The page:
PEOPLE OF MI V GEREMIAH STILL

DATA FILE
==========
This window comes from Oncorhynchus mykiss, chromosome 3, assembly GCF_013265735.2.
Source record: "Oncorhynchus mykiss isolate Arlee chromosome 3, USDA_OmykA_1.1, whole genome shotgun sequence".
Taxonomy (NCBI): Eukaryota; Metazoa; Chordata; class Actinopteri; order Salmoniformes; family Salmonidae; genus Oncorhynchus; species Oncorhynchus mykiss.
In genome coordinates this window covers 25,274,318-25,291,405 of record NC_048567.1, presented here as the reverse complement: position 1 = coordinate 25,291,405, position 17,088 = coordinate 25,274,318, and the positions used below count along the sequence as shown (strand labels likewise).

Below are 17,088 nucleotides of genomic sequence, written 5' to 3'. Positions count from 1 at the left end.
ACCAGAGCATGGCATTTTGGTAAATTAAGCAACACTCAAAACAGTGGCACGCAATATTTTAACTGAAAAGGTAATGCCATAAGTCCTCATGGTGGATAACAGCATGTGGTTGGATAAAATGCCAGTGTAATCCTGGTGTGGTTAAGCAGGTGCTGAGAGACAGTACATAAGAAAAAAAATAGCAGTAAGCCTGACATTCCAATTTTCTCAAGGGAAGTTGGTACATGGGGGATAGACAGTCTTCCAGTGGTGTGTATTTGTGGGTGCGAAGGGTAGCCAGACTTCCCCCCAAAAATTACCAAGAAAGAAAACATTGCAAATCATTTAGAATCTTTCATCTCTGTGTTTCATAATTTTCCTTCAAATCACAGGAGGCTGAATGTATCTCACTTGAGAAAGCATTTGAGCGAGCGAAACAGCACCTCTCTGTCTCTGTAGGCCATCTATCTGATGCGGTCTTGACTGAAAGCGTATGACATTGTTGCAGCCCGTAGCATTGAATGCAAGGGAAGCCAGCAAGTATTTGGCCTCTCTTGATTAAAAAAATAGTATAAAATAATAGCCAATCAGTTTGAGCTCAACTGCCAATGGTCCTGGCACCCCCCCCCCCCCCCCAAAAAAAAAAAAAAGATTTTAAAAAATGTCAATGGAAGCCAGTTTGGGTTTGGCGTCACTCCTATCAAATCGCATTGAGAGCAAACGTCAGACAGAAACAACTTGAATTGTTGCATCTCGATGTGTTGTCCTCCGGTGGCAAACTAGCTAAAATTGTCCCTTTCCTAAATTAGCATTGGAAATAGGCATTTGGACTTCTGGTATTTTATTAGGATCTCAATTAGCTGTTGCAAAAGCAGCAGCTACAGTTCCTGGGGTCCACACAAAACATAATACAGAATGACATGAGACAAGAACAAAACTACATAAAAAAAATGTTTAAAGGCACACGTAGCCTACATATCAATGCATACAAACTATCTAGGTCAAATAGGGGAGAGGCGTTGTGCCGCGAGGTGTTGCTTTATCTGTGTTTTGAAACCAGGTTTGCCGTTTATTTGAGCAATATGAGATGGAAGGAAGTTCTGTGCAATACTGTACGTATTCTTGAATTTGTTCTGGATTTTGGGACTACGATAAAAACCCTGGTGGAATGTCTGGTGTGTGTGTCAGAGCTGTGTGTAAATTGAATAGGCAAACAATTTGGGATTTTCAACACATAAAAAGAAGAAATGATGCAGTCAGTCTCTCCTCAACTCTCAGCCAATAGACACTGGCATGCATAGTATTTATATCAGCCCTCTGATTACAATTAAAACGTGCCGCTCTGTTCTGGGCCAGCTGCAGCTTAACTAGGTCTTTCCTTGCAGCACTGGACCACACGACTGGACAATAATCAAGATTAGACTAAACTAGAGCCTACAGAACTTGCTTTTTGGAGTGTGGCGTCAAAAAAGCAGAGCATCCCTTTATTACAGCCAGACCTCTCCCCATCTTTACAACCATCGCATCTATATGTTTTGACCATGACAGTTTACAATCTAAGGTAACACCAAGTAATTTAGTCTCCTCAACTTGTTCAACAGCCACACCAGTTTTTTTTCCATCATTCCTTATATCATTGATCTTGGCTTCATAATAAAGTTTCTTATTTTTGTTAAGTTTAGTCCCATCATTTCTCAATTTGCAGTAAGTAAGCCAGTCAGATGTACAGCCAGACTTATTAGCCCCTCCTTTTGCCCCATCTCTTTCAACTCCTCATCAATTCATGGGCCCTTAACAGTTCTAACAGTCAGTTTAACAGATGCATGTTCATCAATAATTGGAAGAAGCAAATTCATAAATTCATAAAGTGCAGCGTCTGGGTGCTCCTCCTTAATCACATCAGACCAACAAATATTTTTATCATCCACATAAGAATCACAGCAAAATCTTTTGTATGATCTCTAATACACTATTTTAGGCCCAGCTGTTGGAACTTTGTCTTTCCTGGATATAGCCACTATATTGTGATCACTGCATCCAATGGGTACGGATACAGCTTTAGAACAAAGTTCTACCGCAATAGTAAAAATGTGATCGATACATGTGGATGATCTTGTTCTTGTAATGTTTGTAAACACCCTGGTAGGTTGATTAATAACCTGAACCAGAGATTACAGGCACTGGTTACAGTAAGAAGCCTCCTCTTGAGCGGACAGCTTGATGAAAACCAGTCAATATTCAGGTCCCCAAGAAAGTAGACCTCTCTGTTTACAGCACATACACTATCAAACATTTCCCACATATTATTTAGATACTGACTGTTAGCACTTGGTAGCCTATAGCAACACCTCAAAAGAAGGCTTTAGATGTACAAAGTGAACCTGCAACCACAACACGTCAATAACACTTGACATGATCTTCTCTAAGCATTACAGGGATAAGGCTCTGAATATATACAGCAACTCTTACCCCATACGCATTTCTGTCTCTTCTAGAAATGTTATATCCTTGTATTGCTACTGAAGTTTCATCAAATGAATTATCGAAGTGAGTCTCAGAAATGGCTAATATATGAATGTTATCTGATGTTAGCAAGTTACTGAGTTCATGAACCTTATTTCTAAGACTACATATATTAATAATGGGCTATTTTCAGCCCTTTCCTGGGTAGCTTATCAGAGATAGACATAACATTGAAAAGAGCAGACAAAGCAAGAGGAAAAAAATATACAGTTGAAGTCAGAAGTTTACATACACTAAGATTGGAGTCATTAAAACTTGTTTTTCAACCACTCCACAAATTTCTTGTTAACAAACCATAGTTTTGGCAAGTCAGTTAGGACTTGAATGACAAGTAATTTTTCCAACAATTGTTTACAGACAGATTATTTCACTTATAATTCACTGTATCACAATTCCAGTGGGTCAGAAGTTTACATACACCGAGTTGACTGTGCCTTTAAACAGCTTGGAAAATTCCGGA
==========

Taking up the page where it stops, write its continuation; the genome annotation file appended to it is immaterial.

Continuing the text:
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STATE OF MICHIGAN COURT OF APPEALS PEOPLE OF THE STATE OF MICHIGAN, UNPUBLISHED December 18, 1998 Plaintiff-Appellee, v No. 199478 Recorder’s Court LC No. 96-001023 BOBBY SNEAD, Defendant-Appellant. PEOPLE OF THE STATE OF MICHIGAN, Plaintiff-Appellee, v No. 201264 Recorder’s Court LC No. 96-001512 SHAWN D. LAZAR, Defendant-Appellant. PEOPLE OF THE STATE OF MICHIGAN, Plaintiff-Appellee, v No. 201279 Recorder’s Court LC No. 96-001023 GEREMIAH STILL, Defendant-Appellant. Before: McDonald, P.J., and Jansen and Talbot, JJ. PER CURIAM. -1­ Following a joint bench trial, defendants Bobby Snead, Shawn Lazar, and Geremiah Still were each convicted of two counts of armed robbery, MCL 750.529; MSA 28.797, and one count of possession of a firearm during the commission of a felony, MCL 750.227b; MSA 28.424(2), and defendants Snead and Still were each convicted of two counts of first-degree criminal sexual conduct (CSC), MCL 750.520b; MSA 28.788(2). All three defendants were sentenced to fifteen to thirty years each for the armed robbery convictions, and defendants Snead and Still received similar fifteen- to thirty-year sentences for the first-degree CSC convictions, all sentences to run concurrently, but consecutive to a two-year term imposed on each defendant for the felony-firearm conviction. All three defendants appeal as of right. Their appeals have been consolidated for this Court’s consideration. We affirm. This case arises from the robbery and assault of the two victims who were invited into a house under the guise that a party was occurring inside. After defendant Snead enticed the victims into the house, several men, including defendants, brandished guns and robbed the victims. Additionally, one of the victims was sexually assaulted by an unknown assailant. Defendants Snead and Still both contend that the evidence was insufficient evidence to support their first-degree CSC convictions under an aiding and abetting theory. Additionally, defendant Lazar contends that the evidence was insufficient to convict him of armed robbery and felony-firearm. We disagree. Although defendants Snead and Still did not personally commit the charged sexual assault, they could be convicted and punished as if they directly committed the offense if they aided and abetted the person who did so. MCL 767.39; MSA 28.979; People v Turner, 213 Mich App 558, 568; 540 NW2d 728 (1995). “Aiding and abetting” refers to all forms of assistance rendered to the perpetrator of a crime and comprehends all words or deeds which might support, encourage, or incite the commission of a crime. People v Rockwell, 188 Mich App 405, 411-412; 470 NW2d 673 (1991). However, mere presence, even with knowledge that an offense is about to be committed, is not enough to make one an aider or abettor. Id. at 412. To be convicted, the defendant must either possess the required intent or participate while knowing that the principal possessed the required intent. Id. An aider and abettor’s state of mind may be inferred from all of the facts and circumstances. Turner, supra at 568. Factors which may be considered include a close association between the defendant and the principal, the defendant’s participation in the planning or execution of the crime, and evidence of flight after the crime. Id. at 569. The amount of advice, aid, or encouragement is not material if it had the effect of inducing the commission of the crime. People v Cortez, 131 Mich App 316, 333; 346 NW2d 540 (1984), remanded on other grounds 423 Mich 855 (1985). Contrary to what defendants Snead and Still argue, the evidence established more than mere presence. The testimony indicated that Snead was the person who initially induced the two victims into the house. Once inside, both Snead and Still brandished guns and robbed the victims. Moreover, there was evidence that Snead gave orders to tie the victims up, and that Still “maced” the victims and also threatened to kill the victim who was sexually assaulted. Viewed in a light most favorable to the prosecution, the evidence was sufficient to enable a rational trier of fact to conclude beyond a -2­ reasonable doubt that defendants Snead and Still aided and abetted in the commission of the sexual assault. People v Jaffray, 445 Mich 287, 296; 519 NW2d 108 (1994). We also conclude that sufficient evidence was presented to identify defendant Lazar as a participant in the armed robbery of the victims. Although the perpetrators wore masks, the masks only partially covered their faces. There was testimony that the room where the incident took place was well lit, and one of the victims positively identified Lazar as one of the perpetrators. In addition, Lazar’s car was observed outside the home where the offense took place. This evidence, viewed most favorably to the prosecution, was sufficient to identify Lazar as a participant in the robbery. Although Lazar claims that the victim’s testimony “defies credibility,” the credibility of the witnesses was a matter for the trial court, as the trier of fact, to resolve and this Court will not resolve it anew. People v Daniels, 172 Mich App 374, 378; 431 NW2d 846 (1988). Next, defendant Snead argues that he was deprived of a fair trial when evidence was introduced indicating that he was on capias status for failing to show up for another criminal trial. However, any error in the introduction of this evidence was harmless. People v Lee, 212 Mich App 228, 244; 537 NW2d 233 (1995). This was a bench trial and a judge, unlike a jury, possesses an understanding of the law that allows the judge to ignore such errors and to decide a case based solely on evidence properly admitted at trial. People v Jones, 168 Mich App 191, 194; 423 NW2d 614 (1988); see also People v Butler, 193 Mich App 63, 66; 483 NW2d 430 (1992). Here, the trial court stated that it would not allow the evidence to affect how it judged the case. Accordingly, we also reject defendant’s claim that the trial court erred in failing to disqualify itself, particularly where defendant did not raise the issue of disqualification at trial. Evans & Luptak v Obolensky, 194 Mich App 708, 715; 487 NW2d 521 (1992). Next, defendant Lazar raises several issues involving sentencing, none of which have merit. The record does not support defendant Lazar’s claim that the trial court improperly assumed he was guilty of criminal sexual conduct, People v Zuccarini, 172 Mich App 11, 17; 431 NW2d 446 (1988), nor do the trial court’s comments indicate that his sentences were influenced by improper considerations. Moreover, defendant Lazar’s challenge to the scoring of the guidelines does not state a cognizable claim for relief. People v Mitchell, 454 Mich 145, 176-177; 560 NW2d 600 (1997). Finally, limiting our review to the record, defendant Still has not established any basis for relief due to ineffective assistance of counsel, particularly because defendant Still has not established any prejudice as a result of counsel’s actions. Id. at 163-166; People v Pickens, 446 Mich 298, 314; 521 NW2d 797 (1994); People v Barclay, 208 Mich App 670, 672; 528 NW2d 842 (1995). Affirmed. /s/ Gary R. McDonald /s/ Kathleen Jansen /s/ Michael J. Talbot -3­